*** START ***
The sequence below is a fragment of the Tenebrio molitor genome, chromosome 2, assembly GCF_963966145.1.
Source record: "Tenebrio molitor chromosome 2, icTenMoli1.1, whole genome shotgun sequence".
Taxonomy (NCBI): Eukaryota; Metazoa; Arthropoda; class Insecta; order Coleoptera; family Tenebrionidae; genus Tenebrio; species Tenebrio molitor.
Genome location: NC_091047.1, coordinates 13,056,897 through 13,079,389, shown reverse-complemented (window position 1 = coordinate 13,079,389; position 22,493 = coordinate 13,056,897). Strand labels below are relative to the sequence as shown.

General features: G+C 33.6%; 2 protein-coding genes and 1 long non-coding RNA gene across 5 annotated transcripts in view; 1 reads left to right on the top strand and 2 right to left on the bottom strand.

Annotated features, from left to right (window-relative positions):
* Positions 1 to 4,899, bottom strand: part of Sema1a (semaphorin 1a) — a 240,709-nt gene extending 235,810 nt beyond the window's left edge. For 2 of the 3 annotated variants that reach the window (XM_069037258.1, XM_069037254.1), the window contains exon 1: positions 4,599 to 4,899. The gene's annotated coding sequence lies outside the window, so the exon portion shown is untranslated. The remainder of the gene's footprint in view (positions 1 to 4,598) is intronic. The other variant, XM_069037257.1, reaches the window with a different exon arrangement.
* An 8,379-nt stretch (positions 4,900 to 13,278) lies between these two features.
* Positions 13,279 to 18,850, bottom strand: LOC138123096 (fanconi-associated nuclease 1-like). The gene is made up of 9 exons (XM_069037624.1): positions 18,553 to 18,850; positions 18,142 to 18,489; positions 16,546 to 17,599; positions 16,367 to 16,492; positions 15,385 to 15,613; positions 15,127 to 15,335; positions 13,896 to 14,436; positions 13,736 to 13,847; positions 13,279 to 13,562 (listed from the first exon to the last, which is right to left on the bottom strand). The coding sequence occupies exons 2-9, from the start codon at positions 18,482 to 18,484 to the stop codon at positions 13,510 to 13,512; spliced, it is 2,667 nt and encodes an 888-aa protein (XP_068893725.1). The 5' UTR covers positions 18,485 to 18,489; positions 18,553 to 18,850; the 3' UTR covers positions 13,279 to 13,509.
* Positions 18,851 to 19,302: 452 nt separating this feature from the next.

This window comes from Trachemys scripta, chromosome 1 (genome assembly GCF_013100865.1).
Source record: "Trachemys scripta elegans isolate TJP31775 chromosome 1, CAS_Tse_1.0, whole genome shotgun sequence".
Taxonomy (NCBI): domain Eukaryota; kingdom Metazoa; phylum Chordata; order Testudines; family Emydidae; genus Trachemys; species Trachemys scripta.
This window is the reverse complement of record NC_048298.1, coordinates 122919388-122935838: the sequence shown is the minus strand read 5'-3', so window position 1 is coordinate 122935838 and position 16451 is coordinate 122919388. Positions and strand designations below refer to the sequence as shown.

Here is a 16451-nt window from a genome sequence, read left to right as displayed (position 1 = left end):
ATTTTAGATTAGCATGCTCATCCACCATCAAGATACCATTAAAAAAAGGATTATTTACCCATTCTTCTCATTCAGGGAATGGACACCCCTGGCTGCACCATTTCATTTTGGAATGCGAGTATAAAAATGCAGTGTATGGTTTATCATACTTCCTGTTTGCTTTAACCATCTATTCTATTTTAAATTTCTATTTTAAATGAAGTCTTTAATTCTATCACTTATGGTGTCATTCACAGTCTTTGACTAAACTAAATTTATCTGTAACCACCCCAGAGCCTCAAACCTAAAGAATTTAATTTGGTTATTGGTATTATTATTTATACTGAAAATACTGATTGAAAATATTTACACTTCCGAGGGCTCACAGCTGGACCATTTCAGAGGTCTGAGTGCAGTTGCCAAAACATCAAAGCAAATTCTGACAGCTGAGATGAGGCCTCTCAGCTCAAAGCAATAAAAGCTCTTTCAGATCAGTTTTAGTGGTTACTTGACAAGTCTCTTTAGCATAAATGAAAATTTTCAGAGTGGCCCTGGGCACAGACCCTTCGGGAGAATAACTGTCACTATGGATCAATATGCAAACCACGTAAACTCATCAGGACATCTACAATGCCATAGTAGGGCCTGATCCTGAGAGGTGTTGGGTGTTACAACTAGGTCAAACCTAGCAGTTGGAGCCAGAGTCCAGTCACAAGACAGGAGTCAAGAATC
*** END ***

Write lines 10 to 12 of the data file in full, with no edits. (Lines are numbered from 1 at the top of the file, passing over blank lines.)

* Positions 18,851 to 19,302: 452 nt separating this feature from the next.

This window comes from Trachemys scripta, chromosome 1 (genome assembly GCF_013100865.1).
Source record: "Trachemys scripta elegans isolate TJP31775 chromosome 1, CAS_Tse_1.0, whole genome shotgun sequence".